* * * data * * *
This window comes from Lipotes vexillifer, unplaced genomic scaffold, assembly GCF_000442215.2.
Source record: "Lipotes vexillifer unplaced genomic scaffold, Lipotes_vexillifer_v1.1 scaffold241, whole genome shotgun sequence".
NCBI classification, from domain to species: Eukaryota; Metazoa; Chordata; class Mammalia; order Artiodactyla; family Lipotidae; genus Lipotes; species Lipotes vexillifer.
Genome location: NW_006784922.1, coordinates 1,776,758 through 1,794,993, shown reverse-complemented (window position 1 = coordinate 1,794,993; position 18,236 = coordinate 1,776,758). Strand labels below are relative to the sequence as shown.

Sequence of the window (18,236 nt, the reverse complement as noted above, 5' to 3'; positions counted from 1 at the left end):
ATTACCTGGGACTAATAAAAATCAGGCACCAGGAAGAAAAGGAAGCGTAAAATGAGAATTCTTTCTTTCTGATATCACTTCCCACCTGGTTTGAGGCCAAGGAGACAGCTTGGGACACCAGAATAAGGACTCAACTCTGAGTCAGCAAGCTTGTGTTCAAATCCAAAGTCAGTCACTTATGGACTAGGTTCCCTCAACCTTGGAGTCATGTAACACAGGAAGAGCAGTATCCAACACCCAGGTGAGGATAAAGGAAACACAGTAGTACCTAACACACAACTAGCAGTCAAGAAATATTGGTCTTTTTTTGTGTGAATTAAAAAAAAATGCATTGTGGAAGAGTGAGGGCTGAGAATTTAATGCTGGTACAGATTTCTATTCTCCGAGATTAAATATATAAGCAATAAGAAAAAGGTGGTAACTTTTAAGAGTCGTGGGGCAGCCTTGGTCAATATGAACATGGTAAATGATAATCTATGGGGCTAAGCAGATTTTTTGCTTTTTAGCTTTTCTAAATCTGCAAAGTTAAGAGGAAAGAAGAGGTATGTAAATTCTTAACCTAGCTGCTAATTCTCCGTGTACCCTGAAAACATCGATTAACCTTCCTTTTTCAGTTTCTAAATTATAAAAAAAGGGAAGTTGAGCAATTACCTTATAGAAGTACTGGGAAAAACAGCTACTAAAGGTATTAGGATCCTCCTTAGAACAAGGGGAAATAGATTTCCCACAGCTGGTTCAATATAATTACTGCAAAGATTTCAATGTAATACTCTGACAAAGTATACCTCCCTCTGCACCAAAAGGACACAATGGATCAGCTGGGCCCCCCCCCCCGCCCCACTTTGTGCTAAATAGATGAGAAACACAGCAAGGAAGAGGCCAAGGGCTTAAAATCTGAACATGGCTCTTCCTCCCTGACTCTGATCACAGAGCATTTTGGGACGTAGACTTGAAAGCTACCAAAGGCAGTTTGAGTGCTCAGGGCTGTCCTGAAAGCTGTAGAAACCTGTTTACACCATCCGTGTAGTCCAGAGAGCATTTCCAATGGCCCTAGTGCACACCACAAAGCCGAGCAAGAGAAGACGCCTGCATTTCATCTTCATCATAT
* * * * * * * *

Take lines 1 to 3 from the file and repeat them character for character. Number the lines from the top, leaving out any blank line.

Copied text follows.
This window comes from Lipotes vexillifer, unplaced genomic scaffold, assembly GCF_000442215.2.
Source record: "Lipotes vexillifer unplaced genomic scaffold, Lipotes_vexillifer_v1.1 scaffold241, whole genome shotgun sequence".
NCBI classification, from domain to species: Eukaryota; Metazoa; Chordata; class Mammalia; order Artiodactyla; family Lipotidae; genus Lipotes; species Lipotes vexillifer.